Suction filtration

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Vacuum filtration is a fast filtration technique used to separate solids from liquids.

Principle[edit]

Diagram of the vacuum filtration apparatus

By flowing through the aspirator, water will suck out the air contained in the vacuum flask and the Büchner flask. There is therefore a difference in pressure between the exterior and the interior of the flasks : the contents of the Büchner funnel are sucked towards the vacuum flask. The filter, which is placed at the bottom of the Büchner funnel, separates the solids from the liquids.

The solid residue, which remains at the top of the Büchner funnel, is therefore recovered more efficiently : it is much drier than it would be with a simple filtration.

The rubber conical seal ensures the apparatus is hermetically closed, preventing the passage of air between the Büchner funnel and the vacuum flask. It maintains the vacuum in the apparatus and also avoids physical points of stress (glass against glass.)

Diagram annotations[edit]

  1. Filter
  2. Büchner funnel
  3. Conic seal
  4. Büchner flask
  5. Air tube
  6. Vacuum flask
  7. Water tap
  8. Aspirator

Uses[edit]

Filtration is a unit operation that is commonly used both in laboratory and production conditions. This apparatus, adapted for laboratory work, is often used to isolate the product of synthesis of a reaction when the product is a solid in suspension. The product of synthesis is then recovered faster, and the solid is drier than in the case of a simple filtration. Other than isolating a solid, filtration is also a stage of purification : the soluble impurities in the solvant are eliminated in the filtrate (liquid).

This apparatus is often used to purify a liquid. When a synthesised product is filtered, the insolubles (catalysers, impurities, sub-products of the reaction, salts, ...) remain in the filter. In this case, vacuum filtration is also more efficient that a simple filtration : there is more liquid recovered, and the yield is therefore better.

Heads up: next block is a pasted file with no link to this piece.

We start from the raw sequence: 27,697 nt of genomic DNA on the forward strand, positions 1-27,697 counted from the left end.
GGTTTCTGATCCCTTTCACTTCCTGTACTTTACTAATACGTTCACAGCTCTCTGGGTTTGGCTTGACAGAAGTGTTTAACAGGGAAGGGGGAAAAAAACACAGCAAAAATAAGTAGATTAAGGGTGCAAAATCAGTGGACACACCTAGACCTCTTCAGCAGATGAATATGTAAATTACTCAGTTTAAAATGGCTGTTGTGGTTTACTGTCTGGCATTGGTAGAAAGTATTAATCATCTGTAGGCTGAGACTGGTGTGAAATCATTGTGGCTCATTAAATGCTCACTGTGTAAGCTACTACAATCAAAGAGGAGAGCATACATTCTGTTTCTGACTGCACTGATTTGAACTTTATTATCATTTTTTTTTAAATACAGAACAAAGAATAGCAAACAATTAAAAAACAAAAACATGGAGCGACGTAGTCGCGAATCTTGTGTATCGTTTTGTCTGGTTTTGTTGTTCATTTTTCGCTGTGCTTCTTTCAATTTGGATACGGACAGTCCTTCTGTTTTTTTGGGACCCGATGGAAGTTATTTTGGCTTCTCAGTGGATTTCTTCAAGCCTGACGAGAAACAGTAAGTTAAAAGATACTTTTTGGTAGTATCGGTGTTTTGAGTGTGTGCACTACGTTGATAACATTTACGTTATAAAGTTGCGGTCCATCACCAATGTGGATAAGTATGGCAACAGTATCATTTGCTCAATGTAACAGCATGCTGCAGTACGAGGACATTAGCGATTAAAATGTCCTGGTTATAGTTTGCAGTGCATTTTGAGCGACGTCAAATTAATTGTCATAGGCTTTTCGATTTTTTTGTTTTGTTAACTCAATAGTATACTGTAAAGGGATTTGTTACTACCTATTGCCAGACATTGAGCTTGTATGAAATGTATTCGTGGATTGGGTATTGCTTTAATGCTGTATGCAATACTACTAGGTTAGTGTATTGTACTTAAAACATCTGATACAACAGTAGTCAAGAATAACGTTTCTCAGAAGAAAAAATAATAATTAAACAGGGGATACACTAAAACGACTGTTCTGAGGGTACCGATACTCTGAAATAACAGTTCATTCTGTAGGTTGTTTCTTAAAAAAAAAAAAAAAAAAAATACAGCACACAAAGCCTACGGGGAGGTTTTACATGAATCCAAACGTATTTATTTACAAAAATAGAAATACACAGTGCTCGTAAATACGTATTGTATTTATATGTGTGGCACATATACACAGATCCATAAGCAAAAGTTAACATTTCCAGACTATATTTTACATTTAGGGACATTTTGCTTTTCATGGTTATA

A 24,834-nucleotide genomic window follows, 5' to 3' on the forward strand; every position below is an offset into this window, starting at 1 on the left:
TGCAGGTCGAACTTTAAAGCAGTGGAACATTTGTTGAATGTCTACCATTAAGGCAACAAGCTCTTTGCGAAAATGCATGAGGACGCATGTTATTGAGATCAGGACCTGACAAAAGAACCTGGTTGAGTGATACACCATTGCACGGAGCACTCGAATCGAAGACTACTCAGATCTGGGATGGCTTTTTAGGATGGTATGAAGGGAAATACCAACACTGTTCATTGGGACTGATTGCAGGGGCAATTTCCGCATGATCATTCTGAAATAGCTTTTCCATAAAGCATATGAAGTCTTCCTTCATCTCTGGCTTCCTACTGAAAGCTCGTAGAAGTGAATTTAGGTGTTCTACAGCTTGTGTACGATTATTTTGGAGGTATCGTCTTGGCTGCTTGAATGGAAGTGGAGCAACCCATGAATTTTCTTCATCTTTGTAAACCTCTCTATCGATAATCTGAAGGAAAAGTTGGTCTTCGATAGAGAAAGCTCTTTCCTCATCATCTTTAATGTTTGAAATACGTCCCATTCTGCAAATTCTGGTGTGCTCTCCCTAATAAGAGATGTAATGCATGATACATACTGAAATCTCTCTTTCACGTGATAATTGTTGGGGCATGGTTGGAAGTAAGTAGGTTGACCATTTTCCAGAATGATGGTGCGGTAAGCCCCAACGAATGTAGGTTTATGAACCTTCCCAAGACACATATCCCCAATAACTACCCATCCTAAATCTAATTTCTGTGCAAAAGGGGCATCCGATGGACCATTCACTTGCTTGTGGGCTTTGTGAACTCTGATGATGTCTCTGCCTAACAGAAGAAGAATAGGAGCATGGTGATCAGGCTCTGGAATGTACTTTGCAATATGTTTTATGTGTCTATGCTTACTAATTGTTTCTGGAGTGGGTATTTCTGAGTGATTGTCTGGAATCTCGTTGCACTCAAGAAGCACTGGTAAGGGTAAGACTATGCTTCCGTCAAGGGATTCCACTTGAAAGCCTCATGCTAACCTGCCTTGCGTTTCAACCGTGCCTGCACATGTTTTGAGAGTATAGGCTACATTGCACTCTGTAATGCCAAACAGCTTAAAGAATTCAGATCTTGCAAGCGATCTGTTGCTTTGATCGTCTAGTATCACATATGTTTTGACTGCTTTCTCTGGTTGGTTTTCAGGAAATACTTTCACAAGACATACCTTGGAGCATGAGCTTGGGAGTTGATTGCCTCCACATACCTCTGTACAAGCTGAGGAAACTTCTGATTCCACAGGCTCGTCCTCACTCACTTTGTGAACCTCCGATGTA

Practical aspects[edit]

It is often necessary to maintain the Büchner flask and, incidentally, the vacuum flask. The rigidity of the vacuum pipes and the difference in height between the different parts of the apparatus (as visible in the diagram) make such an apparatus relatively unstable.

We therefore use a three-pronged clamp to maintain the Büchner flask. We place this clamp such that the two prongs surround the part of the flask connected to the vacuum tube, the lasting prong resting on the other side.

If it is also necessary to maintain the vacuum flask we use either a mandible clamp, or a three-pronged clamp, depending on the apparatus and its stability. The clamp to use is left to the judgement of the operator.

Before closing the tap, it is necessary to "break the vacuum" (letting in the air in through any area in the apparatus, by removing the funnel for example), otherwise water goes up the apparatus from the aspirator. The vacuum flask prevents the water from going up the Büchner flask.

Sources[edit]

Vacuum Filtration, retrieved 2017-01-14 

Vacuum Filtration, retrieved 2017-01-14